By DJ Kang
Many startups often use stock options as incentives to hire and retain talent. This is because young companies generally don’t have money to put toward high salaries and fat bonuses. Stock options allow these companies to attract and compensate dedicated employees with the potential of a big payday when the company is sold or goes public.
Options can be complicated for anyone without a finance background, but if you’re going to work for a startup you should have general knowledge about how stock options work. Here are some basic concepts from ValuePenguin that you should know and questions you should ask to assess the value of your startup’s stock options.
How do stock options work?
Let’s say you go to work for a startup with a stock option plan that gives you the right to buy 60,000 shares of common stock in the company at a grant price of S$2 per share.
You won’t get these options all at once. You have to earn them incrementally through continued employment with the company. (That’s called vesting; more on that later.)
Once you are fully vested in your 60,000 options, you have the right to exercise your options; in other words, you can now buy 60,000 shares of the company’s common stock at S$2 per share, or $120,000.
If the common stock shares are worth more than S$2 per share — for example, S$10 per share when the startup goes public or is acquired by another firm — then you’re in for a big payday. You can sell the stock you purchased through exercising your options at a profit. In this example, you walk away with $480,000, before fees and taxes, of course.
What about vesting?
Vesting schedules are common with most employee stock option plans. Using our example above, let’s say this plan grants you 10,000 options after the first full year of employment.
This one-year waiting period is called cliff vesting and it’s common at many startup companies. But remember that you lose all rights to these options if you leave before the cliff vesting schedule kicks in.
Following your first year, you earn more options every month — 1,000 options per month, in this example — until you are fully vested in your 60,000 options at your fifth anniversary with the company.
Rights vs. obligations
An option gives you the right but not the obligation to purchase common stock shares. If the strike price is less than the grant price of your options — $1 per share instead of $10, for example — you won’t make any money. But you can wait to exercise your options until they are in the money.
But be aware of option expiration dates if you don’t exercise your options right away. You may decide to let your options expire without exercising them. In that case, your options would be worthless, but you also wouldn’t be out $120,000 to purchase stock that’s only worth $60,000.
You also don’t have to sell the common stock you purchase once you exercise your options. If you believe the startup has a viable long-term future, you can hold your common stock shares in the hope that the price appreciates even more — a strike price of $40 per share, for example. That would make you a millionaire when you sell your acquired shares.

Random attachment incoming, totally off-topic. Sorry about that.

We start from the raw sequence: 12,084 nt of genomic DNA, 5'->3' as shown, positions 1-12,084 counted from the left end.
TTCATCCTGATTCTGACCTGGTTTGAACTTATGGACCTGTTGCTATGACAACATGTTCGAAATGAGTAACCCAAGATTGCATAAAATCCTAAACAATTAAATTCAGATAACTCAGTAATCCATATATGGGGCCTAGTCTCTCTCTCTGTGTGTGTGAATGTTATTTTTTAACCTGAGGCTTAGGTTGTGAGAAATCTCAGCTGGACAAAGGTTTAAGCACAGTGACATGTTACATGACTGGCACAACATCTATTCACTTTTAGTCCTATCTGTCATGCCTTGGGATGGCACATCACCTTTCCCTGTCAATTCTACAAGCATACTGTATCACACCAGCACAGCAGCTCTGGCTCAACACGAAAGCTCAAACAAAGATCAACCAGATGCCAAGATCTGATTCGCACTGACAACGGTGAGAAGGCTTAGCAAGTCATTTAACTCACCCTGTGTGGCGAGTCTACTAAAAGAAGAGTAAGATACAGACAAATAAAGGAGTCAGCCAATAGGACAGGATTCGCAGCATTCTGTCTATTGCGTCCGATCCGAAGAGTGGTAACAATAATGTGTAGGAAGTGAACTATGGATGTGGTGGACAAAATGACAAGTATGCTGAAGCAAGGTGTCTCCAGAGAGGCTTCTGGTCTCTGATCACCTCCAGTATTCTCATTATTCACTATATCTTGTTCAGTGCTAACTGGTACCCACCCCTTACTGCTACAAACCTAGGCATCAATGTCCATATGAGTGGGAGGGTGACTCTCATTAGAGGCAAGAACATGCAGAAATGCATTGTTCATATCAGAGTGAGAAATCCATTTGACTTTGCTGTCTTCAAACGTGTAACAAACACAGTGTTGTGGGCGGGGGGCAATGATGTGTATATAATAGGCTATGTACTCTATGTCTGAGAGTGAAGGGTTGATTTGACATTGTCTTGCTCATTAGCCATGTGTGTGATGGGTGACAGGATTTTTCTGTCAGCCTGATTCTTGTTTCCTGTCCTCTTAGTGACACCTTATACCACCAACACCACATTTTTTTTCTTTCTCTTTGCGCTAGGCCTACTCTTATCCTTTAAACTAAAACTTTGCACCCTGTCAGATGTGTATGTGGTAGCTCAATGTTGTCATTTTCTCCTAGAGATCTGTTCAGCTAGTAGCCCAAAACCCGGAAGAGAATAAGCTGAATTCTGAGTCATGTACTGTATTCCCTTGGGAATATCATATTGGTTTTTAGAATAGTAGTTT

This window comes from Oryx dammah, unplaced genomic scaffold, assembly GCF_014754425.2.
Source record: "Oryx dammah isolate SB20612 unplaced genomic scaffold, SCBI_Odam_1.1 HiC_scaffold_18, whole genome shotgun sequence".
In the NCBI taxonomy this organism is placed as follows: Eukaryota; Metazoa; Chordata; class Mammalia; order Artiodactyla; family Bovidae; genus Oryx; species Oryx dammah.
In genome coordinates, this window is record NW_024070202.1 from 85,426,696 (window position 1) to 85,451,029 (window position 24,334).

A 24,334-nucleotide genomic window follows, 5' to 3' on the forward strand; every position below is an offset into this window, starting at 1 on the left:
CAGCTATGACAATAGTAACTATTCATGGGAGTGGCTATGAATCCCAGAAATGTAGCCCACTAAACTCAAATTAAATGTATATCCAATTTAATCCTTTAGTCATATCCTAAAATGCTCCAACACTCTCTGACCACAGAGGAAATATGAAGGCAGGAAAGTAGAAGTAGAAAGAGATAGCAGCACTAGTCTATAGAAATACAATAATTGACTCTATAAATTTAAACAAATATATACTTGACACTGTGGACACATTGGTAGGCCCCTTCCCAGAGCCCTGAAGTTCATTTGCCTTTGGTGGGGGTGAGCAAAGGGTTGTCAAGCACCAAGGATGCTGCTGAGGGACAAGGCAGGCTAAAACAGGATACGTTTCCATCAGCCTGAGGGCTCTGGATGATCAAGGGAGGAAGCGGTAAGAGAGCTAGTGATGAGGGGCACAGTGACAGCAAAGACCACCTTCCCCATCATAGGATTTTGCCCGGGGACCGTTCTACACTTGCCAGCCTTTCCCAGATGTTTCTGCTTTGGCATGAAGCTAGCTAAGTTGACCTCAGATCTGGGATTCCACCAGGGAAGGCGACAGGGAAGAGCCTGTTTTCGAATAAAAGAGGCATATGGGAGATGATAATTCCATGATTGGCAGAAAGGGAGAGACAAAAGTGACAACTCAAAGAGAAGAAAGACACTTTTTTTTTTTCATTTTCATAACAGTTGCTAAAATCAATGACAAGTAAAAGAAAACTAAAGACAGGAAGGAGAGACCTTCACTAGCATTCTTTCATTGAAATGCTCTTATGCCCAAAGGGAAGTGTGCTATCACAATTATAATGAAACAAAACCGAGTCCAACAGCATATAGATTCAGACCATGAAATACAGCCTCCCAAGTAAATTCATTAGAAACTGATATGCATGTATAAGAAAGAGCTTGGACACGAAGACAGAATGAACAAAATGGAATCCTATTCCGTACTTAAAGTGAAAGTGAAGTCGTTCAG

What affects the value of my options?
The biggest influence on the value of your stock options is the total amount of equity available to investors, including other participants in the stock option plan. If the startup has issued a large amount of equity already to angel investors and venture capital firms, your 60,000 shares may not be worth much when the company goes public or is sold.
This is what’s known as share dilution. Every time new common stock is issued, the value of existing shares (and the related options) becomes more diluted.
A number of factors can affect share dilution. First, how much preferred stock has already been issued to the startup’s early investors? And how much more preferred stock will be issued in future rounds of financing?
Preferred stock owners are paid before common stock holders in the pecking order, so a large amount of outstanding preferred stock means less money for common stock owners when the company goes public.
Next, what kind of preferred stock has been issued? Straight preferred is the most common type at startup companies, which gives early investors priority payouts when the company is sold or goes public. But participating preferred is also used frequently, especially when investors feel there is a greater failure risk at the startup and want to be compensated for taking the early risks.
Then there’s the option pool, representing the amount of common stock the startup sets aside for its employee stock option plan. A startup can add to the option pool each year, which further dilutes the value of common stock, or start with a deep enough pool of common stock that would be available for future employees.
When you go to work for a startup with a stock option plan, you should ask how much capital has already been raised and how much additional funding will be anticipated. This can help you determine how diluted your common stock shares will be when you are eligible to exercise your options.
If the company is in the early stages of funding, it’s likely that shares have not been diluted so much. But as the company goes through multiple funding rounds, the possibility increases for further dilution of your common stock shares.
The article How to Understand Your Startup’s Stock Option Plan originally appeared on ValuePenguin.
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